Olga’s the first 94-year-old redhead I’ve met. I sure her hair has some artificial help; even so, it shows spunk. She gets around well and lives by herself. "I wouldn’t have it any other way," she confesses. She also still runs The Joint, pulling a regular shift, tending bar. The desert has been good to Olga. She and her husband brought the establishment back in 1955 and she had honest work ever since, in a town where tap water cost one cent a gallon in the 1940s.
The Joint is in the heart of Randsburg’s business district. Randsburg, a former mining boomtown, is today a sleepy community visited by tourist and weekend prospectors. The Joint is one of the original buildings in town. First a bakery, it was converted to a bar and pool hall in the 1930s. Today, the place is open Wednesday through Sunday. Closing time is listed on the door as "Not Busy." Today, as Ralph and I sit at the bar, Olga stops cleaning up long enough to sit down for a chat.
Sitting a few stools down at the bar is the proprietor of a saloon in Red Mountain. An attractive woman, she wears a barely amble halter that displays a more than amble chest, a short skirt and five inch heels. My first thought is that prostitution must once again be flourishes in Red Mountain. At one point in time, the town claim to fame was vice. The saloons with backroom gambling lined the west side of the street. On the east side were cribs, where the prostitutes who free-lanced in the bars, led their clients. It was a cozy arrangement and local authorities did little to discourage the business. But then, World War 2 came along and the Navy decided they needed a base on China Lake. After losing many sailors, who found they were unable to navigate the mountain roads home after a night on Red Mountain, the FBI came in and shut down the gaming establishments and ran off all the women.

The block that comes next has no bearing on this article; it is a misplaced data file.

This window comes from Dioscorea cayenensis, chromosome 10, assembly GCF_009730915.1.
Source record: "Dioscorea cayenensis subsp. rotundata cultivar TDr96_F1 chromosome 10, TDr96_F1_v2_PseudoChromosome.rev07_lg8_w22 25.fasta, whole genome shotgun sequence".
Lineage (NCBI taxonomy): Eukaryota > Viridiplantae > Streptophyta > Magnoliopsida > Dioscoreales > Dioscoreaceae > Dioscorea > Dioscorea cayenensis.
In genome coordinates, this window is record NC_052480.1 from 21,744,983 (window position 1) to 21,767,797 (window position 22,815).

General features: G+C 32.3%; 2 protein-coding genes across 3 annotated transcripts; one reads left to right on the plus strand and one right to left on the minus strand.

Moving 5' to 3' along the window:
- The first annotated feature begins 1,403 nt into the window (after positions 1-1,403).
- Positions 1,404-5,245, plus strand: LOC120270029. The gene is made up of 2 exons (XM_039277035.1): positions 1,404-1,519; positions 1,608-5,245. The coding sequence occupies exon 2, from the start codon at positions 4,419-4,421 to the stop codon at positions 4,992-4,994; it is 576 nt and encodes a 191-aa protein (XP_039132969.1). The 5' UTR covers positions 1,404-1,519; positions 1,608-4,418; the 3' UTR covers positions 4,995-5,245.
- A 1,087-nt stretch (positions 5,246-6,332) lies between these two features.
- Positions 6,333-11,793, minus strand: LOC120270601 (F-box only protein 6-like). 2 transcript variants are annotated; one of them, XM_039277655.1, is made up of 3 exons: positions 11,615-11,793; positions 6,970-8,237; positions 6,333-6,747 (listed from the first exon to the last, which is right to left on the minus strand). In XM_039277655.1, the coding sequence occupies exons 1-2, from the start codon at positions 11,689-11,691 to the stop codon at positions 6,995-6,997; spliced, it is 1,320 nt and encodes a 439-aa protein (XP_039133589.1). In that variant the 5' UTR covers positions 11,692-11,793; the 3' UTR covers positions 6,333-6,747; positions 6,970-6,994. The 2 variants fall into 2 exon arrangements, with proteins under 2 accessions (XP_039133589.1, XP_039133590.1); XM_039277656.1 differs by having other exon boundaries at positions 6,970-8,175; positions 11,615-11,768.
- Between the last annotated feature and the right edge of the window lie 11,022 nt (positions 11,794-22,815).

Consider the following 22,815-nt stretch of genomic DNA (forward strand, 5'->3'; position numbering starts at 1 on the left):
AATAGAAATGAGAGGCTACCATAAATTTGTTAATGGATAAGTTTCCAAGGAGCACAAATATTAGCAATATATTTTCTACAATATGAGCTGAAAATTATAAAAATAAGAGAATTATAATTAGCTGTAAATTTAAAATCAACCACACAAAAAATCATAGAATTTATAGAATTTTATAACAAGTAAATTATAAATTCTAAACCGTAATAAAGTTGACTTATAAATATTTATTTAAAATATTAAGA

After a while, her partner from Red Mountain joins us at the bar. He’s a scary sight. Wearing fancy cowboys with tight short pants, showing off his skinny legs and leaving less to the imagination than I’d like, I’m glad I’m not alone. Had he been the only one drinking, I’d taken the temperance pledge. After talking, he seems to be an okay guy. Maybe I should remember not to judge a book by its covers. However, the two are weird and unique.
We’re staying in Ridgecrest, a town built next to the Naval station at China Lake. Since China Lake is mostly dry, the navy doesn’t use this for ships but as a place to practice bombing and to test weapons. Ridgecrest should be known for it’s stop signs, for the town has more four-way tops than most states. The town also has a dollar store, where nothing is priced more than a dollar. In and of itself, that’s not unusual. But it also has a 99-cent store for those for who a dollar is just too much. And then, just down the road, is a 98-cent store, for those for who 99-cent is too much. And, as Dave Barry would say, "I'm not making this up."
Most of today was spent exploring the mining areas around Goler Gulch. The desert is in bloom. Tomorrow--Death Valley.